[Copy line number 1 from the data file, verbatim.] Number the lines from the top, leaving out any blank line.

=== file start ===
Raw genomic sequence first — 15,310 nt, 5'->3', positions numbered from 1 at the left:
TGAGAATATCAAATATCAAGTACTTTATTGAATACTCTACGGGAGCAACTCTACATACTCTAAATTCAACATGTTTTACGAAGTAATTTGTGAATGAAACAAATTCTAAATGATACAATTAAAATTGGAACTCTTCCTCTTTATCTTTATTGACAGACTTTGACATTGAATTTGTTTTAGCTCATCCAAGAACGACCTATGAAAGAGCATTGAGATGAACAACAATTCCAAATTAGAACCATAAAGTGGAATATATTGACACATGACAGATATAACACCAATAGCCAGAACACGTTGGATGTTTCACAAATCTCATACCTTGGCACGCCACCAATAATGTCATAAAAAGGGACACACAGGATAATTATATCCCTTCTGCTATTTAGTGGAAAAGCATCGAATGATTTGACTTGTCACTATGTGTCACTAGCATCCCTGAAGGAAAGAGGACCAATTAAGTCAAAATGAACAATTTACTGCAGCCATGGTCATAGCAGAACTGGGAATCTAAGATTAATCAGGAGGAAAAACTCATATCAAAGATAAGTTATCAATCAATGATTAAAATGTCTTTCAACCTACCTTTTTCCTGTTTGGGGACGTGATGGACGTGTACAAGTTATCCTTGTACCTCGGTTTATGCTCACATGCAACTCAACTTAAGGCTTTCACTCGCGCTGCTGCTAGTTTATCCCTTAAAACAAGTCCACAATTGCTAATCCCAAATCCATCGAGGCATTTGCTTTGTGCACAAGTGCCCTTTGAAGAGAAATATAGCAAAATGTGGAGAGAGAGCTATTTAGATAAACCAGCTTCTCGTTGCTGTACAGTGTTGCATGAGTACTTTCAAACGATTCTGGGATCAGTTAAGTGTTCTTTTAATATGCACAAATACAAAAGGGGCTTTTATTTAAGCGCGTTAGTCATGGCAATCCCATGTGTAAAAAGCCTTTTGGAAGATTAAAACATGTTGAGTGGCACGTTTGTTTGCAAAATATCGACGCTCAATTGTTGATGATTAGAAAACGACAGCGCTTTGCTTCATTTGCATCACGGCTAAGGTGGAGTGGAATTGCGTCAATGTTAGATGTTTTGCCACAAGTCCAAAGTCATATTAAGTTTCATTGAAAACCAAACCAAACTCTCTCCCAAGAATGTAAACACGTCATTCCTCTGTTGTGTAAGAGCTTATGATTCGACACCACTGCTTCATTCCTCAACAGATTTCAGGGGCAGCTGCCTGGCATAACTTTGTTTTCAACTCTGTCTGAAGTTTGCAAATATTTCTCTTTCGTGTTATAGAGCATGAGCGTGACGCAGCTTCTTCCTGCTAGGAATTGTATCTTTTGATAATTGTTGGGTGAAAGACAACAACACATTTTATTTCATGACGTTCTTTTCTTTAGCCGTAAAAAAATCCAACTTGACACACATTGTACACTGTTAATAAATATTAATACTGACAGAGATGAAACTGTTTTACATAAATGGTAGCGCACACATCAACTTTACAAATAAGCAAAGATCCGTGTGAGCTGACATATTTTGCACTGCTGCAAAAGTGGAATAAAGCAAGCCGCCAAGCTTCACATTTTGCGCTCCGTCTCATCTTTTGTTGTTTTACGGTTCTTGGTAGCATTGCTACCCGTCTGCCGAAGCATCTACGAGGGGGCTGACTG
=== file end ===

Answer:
Raw genomic sequence first — 15,310 nt, 5'->3', positions numbered from 1 at the left: